Even though Grand Central Station celebrated the Manhattan landmark's 100 year birthday on Feb. 1, this centenarian doesn't look old and decrepit in the least. It simply looks grand. That said, according to this special edifice's very own site, the place where travelers regularly meet under the big clock looks brand spanking new thanks to relentless preservation efforts made by concerned parties who truly care about this particular Big Apple icon.
To give Grand Central its due, thousands of bystanders showed up on Friday to honor the place for which Jacqueline Kennedy Onassis once worked in earnest with like-minded comrades to save the structure from extinction.
According to the Associated Press by way of ABC local in New York, this memorable and caring First Lady joined her cronies to make sure the nearly demolished mainstay was declared an official landmark in 1978.
This dedicated lot did this very good deed in order to save this celebrated structure, called one of the world's most popular tourist destinations, from being torn down to be turned into a plain old office building. That's a great relief because this treasured train terminal has so much to offer that goes way beyond simply getting passengers into and out of New York City by riding the rails from this post conveniently located in midtown Manhattan.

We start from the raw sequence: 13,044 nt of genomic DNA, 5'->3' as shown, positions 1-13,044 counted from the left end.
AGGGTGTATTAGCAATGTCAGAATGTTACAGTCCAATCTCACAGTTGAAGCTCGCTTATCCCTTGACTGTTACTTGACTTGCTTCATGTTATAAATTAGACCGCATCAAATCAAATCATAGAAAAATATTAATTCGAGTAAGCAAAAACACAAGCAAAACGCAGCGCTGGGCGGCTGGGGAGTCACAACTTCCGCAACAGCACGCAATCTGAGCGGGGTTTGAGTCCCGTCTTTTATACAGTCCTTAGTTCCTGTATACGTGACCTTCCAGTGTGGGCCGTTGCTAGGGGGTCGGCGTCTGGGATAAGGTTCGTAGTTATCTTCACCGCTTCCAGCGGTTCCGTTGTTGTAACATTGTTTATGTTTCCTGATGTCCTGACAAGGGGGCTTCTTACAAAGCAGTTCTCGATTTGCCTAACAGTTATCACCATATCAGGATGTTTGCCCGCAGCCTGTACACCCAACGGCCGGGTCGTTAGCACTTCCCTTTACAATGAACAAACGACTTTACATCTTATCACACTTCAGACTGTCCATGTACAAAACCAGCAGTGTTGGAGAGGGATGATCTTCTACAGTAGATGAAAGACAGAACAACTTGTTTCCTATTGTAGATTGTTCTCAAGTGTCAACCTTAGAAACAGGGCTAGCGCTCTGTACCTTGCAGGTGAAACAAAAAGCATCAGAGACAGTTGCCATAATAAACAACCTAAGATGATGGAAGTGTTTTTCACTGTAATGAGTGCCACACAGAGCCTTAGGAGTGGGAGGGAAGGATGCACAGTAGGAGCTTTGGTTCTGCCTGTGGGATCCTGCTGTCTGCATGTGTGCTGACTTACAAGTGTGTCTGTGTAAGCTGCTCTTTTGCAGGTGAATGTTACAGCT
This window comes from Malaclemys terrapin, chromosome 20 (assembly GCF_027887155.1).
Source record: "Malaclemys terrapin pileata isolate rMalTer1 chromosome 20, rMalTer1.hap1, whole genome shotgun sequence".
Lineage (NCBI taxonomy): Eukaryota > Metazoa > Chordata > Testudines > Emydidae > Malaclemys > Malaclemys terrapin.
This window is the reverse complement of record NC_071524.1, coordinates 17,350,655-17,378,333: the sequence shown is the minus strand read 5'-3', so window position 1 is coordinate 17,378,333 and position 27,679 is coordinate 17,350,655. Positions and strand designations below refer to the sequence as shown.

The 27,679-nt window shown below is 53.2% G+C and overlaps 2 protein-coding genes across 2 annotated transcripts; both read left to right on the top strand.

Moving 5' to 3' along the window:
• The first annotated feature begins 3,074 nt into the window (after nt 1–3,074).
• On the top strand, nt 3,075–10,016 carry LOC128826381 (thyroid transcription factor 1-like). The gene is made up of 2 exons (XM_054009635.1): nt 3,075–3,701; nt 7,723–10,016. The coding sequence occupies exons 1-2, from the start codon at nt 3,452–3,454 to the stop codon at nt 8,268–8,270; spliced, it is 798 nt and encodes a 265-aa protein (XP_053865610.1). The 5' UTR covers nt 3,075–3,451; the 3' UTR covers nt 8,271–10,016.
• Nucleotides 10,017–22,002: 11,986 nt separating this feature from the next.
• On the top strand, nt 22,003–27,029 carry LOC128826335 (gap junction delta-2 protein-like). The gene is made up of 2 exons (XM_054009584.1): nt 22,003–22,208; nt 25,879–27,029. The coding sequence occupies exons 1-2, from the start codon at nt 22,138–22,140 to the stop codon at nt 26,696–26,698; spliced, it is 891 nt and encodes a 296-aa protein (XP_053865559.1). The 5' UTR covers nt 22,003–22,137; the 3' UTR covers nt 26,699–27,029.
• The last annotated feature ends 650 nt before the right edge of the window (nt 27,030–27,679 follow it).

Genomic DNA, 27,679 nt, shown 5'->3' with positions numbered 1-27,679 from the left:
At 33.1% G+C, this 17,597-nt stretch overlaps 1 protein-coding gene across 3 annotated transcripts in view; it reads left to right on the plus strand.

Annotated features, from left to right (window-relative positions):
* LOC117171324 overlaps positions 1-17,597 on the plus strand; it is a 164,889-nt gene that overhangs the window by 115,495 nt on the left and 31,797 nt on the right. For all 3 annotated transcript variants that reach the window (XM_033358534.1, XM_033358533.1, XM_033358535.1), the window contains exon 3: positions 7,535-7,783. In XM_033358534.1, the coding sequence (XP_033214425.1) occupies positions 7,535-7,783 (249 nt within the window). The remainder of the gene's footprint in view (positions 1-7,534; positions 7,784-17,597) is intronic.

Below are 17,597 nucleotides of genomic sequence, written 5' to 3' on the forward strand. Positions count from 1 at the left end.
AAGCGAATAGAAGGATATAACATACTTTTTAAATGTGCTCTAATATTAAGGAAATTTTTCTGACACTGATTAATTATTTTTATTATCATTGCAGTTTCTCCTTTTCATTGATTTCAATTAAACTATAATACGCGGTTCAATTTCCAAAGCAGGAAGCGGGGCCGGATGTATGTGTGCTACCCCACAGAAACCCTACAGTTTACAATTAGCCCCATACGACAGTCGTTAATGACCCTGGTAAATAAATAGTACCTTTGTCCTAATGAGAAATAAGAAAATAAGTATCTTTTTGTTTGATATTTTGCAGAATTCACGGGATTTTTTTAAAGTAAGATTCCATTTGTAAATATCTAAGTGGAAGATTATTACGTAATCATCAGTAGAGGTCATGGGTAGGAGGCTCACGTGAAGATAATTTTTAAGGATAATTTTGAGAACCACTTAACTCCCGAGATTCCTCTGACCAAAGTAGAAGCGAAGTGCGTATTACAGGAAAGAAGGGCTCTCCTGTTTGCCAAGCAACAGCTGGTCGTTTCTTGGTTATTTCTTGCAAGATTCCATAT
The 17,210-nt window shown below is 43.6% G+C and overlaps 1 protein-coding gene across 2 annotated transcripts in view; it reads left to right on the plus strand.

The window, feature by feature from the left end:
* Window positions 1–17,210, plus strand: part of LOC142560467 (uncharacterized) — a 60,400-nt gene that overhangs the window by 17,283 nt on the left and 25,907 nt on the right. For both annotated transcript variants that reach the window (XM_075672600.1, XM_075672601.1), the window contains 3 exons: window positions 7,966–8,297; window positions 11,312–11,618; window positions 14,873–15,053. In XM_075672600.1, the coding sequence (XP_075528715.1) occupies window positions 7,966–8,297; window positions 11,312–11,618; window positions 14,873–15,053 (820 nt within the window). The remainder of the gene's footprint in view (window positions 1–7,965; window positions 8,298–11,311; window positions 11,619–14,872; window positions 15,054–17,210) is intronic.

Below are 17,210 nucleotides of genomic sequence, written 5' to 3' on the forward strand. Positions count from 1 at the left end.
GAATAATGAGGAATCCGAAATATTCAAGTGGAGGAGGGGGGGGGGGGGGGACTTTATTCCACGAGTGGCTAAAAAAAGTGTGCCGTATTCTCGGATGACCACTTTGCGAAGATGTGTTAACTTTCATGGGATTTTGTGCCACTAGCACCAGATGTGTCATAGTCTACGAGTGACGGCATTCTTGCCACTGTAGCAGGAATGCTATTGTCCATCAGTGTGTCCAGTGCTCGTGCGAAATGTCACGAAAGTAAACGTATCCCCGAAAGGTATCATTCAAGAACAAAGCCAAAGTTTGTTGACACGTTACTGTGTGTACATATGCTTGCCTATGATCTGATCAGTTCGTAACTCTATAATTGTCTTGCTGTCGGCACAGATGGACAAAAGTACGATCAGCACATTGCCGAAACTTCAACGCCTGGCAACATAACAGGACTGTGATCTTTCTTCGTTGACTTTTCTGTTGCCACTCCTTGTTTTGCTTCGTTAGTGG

Take that big clock mentioned in the first paragraph of this story.
Known as the world's largest timepiece of its kind and made by Tiffany, this gigantic, brass-encased ticker measures 14 feet in diameter and is located at the center of a bevy of striking sculptures at the 42nd Street entrance of Grand Central Station. This clock, an age-old meeting spot, gleams like it was just installed but has actually been in place in this Beau-Arts landmark since the impressive building was erected in 1913.
Also at the 42nd Street entrance of this legendary building are gigantic renditions of the Roman gods known as Mercury, Minerva and Hercules. These heavy art pieces, which weigh a whopping 1,500 tons, were designed in France and then realized on Long Island so that these historical guys could appear in all the glory at the entry to this glorious transportation terminal.
Another area of interest and a real star that exists in New York City's very special train station can only be experienced by looking up. Situated in the voluminous the main concourse, which is always busy no matter what time of the day or night, visitors who take the time to cast their eyes toward the very high ceiling will spot a stunning astronomical mural. The vast painting is extremely expansive, including some 2,500 stars as seen in the Mediterranean sky during the October to March zodiac.
While celebrating the realization that Grand Central Station turned 100 on Friday, fans of this place remember certain things that have happened there over the years. While many of these memories are personal in nature, one is remembered for its daring and very public nature.
That would be the time when, in 1987, high profile tight rope walker Philippe Petit walked a wire stretched across Grand Central's main concourse. Talk about a time and a place to remember.
Meanwhile, during the birthday celebration held on Friday, both Caroline Kennedy and New York Mayor Mike Bloomberg were on hand to remember all that Grand Central Station has to offer. So was former Mets star Keith Hernandez, who called the grand terminal "New York's other playing field."
That said, no matter what you call her, it's time to say happy birthday to Grand Central Station, considered a sacred place by die-hard New Yorkers and repeat visitors alike, many of whom were on hand to wish this 100-year-old legend good cheer and an extremely stellar future on Feb. 1.